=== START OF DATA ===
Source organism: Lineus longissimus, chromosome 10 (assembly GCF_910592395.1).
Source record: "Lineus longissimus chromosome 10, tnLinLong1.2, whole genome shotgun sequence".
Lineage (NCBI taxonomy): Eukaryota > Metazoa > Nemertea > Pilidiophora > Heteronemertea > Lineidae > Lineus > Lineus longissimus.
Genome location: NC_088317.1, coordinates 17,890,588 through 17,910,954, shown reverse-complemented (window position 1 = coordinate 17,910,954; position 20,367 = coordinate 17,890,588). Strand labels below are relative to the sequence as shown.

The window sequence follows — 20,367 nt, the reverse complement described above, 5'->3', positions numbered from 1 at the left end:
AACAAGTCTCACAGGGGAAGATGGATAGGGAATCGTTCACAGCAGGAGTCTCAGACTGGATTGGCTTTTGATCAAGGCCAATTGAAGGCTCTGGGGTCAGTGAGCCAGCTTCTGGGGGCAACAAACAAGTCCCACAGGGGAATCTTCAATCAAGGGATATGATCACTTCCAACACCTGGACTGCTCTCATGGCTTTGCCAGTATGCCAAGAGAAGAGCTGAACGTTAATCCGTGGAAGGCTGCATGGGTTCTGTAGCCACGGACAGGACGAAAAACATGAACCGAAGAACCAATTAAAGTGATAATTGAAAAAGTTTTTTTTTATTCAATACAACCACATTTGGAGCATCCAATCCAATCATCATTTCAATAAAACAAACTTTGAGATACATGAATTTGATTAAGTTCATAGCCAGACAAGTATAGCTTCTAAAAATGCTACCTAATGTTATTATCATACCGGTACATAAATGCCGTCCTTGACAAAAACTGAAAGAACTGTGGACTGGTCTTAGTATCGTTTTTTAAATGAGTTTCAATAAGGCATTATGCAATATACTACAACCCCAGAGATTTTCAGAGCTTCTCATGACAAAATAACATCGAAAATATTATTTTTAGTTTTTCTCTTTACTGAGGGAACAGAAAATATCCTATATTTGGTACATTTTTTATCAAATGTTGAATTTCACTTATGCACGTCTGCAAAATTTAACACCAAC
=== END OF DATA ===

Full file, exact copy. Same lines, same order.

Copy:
Source organism: Lineus longissimus, chromosome 10 (assembly GCF_910592395.1).
Source record: "Lineus longissimus chromosome 10, tnLinLong1.2, whole genome shotgun sequence".
Lineage (NCBI taxonomy): Eukaryota > Metazoa > Nemertea > Pilidiophora > Heteronemertea > Lineidae > Lineus > Lineus longissimus.
Genome location: NC_088317.1, coordinates 17,890,588 through 17,910,954, shown reverse-complemented (window position 1 = coordinate 17,910,954; position 20,367 = coordinate 17,890,588). Strand labels below are relative to the sequence as shown.

The window sequence follows — 20,367 nt, the reverse complement described above, 5'->3', positions numbered from 1 at the left end:
AACAAGTCTCACAGGGGAAGATGGATAGGGAATCGTTCACAGCAGGAGTCTCAGACTGGATTGGCTTTTGATCAAGGCCAATTGAAGGCTCTGGGGTCAGTGAGCCAGCTTCTGGGGGCAACAAACAAGTCCCACAGGGGAATCTTCAATCAAGGGATATGATCACTTCCAACACCTGGACTGCTCTCATGGCTTTGCCAGTATGCCAAGAGAAGAGCTGAACGTTAATCCGTGGAAGGCTGCATGGGTTCTGTAGCCACGGACAGGACGAAAAACATGAACCGAAGAACCAATTAAAGTGATAATTGAAAAAGTTTTTTTTTATTCAATACAACCACATTTGGAGCATCCAATCCAATCATCATTTCAATAAAACAAACTTTGAGATACATGAATTTGATTAAGTTCATAGCCAGACAAGTATAGCTTCTAAAAATGCTACCTAATGTTATTATCATACCGGTACATAAATGCCGTCCTTGACAAAAACTGAAAGAACTGTGGACTGGTCTTAGTATCGTTTTTTAAATGAGTTTCAATAAGGCATTATGCAATATACTACAACCCCAGAGATTTTCAGAGCTTCTCATGACAAAATAACATCGAAAATATTATTTTTAGTTTTTCTCTTTACTGAGGGAACAGAAAATATCCTATATTTGGTACATTTTTTATCAAATGTTGAATTTCACTTATGCACGTCTGCAAAATTTAACACCAAC